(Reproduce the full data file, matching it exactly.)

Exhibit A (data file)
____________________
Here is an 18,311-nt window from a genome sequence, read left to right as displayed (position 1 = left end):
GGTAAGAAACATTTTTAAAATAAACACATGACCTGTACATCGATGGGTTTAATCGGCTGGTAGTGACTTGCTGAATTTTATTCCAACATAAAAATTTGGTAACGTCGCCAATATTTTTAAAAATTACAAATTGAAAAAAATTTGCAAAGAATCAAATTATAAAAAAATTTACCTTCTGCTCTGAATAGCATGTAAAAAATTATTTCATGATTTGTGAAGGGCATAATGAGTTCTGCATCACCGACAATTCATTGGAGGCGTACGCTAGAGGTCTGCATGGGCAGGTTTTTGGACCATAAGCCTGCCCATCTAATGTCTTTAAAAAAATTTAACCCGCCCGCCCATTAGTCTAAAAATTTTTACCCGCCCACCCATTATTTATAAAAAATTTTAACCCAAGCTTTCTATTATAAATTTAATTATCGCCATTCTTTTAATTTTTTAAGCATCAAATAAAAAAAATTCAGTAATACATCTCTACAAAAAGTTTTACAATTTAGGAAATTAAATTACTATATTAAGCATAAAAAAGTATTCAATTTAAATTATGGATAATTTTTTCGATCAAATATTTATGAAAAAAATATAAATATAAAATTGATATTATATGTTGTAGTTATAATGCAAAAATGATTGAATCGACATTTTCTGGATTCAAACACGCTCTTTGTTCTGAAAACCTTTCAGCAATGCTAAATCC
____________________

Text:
Here is an 18,311-nt window from a genome sequence, read left to right as displayed (position 1 = left end):
GGTAAGAAACATTTTTAAAATAAACACATGACCTGTACATCGATGGGTTTAATCGGCTGGTAGTGACTTGCTGAATTTTATTCCAACATAAAAATTTGGTAACGTCGCCAATATTTTTAAAAATTACAAATTGAAAAAAATTTGCAAAGAATCAAATTATAAAAAAATTTACCTTCTGCTCTGAATAGCATGTAAAAAATTATTTCATGATTTGTGAAGGGCATAATGAGTTCTGCATCACCGACAATTCATTGGAGGCGTACGCTAGAGGTCTGCATGGGCAGGTTTTTGGACCATAAGCCTGCCCATCTAATGTCTTTAAAAAAATTTAACCCGCCCGCCCATTAGTCTAAAAATTTTTACCCGCCCACCCATTATTTATAAAAAATTTTAACCCAAGCTTTCTATTATAAATTTAATTATCGCCATTCTTTTAATTTTTTAAGCATCAAATAAAAAAAATTCAGTAATACATCTCTACAAAAAGTTTTACAATTTAGGAAATTAAATTACTATATTAAGCATAAAAAAGTATTCAATTTAAATTATGGATAATTTTTTCGATCAAATATTTATGAAAAAAATATAAATATAAAATTGATATTATATGTTGTAGTTATAATGCAAAAATGATTGAATCGACATTTTCTGGATTCAAACACGCTCTTTGTTCTGAAAACCTTTCAGCAATGCTAAATCC